Turkey rate rise shows responsiveness, risks remain
LONDON – Reuters
DAILY NEWS Photo, Emrah GürelRating agency Fitch said the Turkish Central Bank’s recent rate hike decision shows responsiveness of the policymakers, but warned of persistent vulnerabilities of the Turkish economy which are still tolerable regarding its current “investable” grade.
“The increase in the Central Bank of Turkey’s overnight lending rate signals the Turkish authorities’ greater readiness to address the risks presented by currency weakness, high inflation, and falling capital inflows,” Fitch Ratings says in a statement it released on July 25.
However, the statement also said, the country “is still vulnerable to shifts in market sentiment, its external finances remain a key sovereign rating weakness, and balancing growth, price and exchange rate stability.”
In a bid to fight falls in local currency the Turkish Lira, the Central Bank raised on July 23 its overnight lending rate by 75 basis points to 7.25 percent, while keeping the one-week repo rate unchanged.
Fitch welcomed the bank’s move that came as a reaction to capital outflows that have knocked the lira down as much as 9 percent against the dollar over the past few months, saying it helped to rebalance the economy under challenging conditions.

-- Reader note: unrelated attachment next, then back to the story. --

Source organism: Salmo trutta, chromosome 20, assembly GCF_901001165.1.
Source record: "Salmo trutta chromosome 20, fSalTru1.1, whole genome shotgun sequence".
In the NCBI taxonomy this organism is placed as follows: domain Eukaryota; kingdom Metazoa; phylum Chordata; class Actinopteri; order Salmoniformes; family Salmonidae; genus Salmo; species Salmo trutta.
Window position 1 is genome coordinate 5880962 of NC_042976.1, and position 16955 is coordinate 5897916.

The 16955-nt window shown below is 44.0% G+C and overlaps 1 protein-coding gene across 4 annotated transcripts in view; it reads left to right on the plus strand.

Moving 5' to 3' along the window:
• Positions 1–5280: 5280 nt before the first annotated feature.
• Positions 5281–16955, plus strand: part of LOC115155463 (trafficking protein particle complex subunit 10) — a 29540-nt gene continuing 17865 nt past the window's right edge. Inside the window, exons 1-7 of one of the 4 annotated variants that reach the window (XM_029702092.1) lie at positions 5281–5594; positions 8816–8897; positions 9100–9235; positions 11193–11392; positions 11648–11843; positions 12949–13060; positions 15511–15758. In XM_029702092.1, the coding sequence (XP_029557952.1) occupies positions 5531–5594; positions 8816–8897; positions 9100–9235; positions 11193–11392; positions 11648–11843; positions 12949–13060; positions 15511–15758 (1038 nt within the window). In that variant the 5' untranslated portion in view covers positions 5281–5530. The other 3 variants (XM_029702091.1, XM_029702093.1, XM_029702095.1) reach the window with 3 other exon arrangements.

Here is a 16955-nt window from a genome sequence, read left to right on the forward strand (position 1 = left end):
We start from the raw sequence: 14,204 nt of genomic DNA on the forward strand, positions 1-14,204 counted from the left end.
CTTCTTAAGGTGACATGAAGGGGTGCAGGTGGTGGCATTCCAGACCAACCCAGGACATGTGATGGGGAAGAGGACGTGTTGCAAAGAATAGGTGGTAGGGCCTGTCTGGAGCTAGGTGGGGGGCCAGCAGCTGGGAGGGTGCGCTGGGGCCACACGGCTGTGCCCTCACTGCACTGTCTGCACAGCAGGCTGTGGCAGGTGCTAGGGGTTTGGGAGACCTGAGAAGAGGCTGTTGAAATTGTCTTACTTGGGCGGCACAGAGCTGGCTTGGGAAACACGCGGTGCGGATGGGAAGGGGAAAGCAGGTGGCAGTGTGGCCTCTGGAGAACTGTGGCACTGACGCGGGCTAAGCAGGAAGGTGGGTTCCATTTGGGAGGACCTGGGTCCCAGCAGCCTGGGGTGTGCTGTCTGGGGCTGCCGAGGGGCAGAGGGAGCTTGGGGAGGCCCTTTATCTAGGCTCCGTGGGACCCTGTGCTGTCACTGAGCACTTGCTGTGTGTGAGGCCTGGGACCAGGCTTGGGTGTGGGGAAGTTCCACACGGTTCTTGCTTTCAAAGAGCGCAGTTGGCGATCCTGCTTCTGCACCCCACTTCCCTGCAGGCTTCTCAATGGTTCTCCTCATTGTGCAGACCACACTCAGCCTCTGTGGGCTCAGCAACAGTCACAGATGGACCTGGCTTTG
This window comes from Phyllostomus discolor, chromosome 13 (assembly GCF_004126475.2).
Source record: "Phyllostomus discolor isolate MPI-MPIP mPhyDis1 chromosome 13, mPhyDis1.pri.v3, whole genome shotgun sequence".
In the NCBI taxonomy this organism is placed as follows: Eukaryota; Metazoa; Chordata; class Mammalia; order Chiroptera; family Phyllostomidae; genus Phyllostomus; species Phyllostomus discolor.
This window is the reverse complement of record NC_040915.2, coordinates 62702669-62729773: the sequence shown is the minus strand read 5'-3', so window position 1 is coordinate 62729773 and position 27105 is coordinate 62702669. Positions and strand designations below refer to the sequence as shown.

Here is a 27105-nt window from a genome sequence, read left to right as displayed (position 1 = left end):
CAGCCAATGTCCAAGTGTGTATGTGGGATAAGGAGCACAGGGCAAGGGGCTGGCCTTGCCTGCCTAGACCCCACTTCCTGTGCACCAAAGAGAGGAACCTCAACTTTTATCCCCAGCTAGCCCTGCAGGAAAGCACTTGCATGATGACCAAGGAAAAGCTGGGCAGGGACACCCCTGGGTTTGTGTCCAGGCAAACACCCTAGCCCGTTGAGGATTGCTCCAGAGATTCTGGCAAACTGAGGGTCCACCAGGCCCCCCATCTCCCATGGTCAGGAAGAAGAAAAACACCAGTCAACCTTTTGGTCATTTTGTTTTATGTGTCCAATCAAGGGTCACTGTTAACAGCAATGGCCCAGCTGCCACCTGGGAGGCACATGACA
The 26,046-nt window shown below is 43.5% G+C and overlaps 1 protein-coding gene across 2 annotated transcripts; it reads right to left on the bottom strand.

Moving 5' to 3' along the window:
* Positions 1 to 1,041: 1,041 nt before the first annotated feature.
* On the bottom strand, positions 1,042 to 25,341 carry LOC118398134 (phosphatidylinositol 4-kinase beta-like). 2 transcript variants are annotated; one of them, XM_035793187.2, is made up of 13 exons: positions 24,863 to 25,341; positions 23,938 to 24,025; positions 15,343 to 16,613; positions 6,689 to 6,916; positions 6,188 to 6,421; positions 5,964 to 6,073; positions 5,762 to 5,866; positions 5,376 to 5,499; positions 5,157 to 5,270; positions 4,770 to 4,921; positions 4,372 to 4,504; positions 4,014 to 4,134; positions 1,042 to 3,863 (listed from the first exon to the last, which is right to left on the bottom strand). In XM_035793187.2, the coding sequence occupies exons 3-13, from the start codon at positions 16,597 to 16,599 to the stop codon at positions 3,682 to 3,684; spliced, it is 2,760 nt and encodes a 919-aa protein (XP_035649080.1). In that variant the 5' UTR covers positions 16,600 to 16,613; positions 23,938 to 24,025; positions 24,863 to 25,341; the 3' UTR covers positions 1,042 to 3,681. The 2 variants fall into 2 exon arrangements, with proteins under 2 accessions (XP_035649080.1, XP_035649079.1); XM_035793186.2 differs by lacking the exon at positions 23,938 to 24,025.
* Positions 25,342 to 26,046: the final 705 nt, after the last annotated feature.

Before taking the rate hike decision, the Central Bank tried to defend the lira by organizing high amounts of foreign exchange auctions which Fitch described as an unsustainable move, citing low international liquidity and insufficient stock of forex reserves.
“We estimate that reserves may have dropped from a peak of $114 billion (excluding gold) in April to around $100 billion in mid-July, reflecting both central bank intervention and portfolio capital outflows,” it said.
However it asserted the sharp drop in net capital inflows, currency depreciation, and fall in international reserves remain within the tolerance of Turkey’s ‘BBB-’ rating.
The statement also noted the bank sacrificed “hitting the inflation target of 5 percent, suggesting that up until recently supporting growth may have taken priority over price stability.”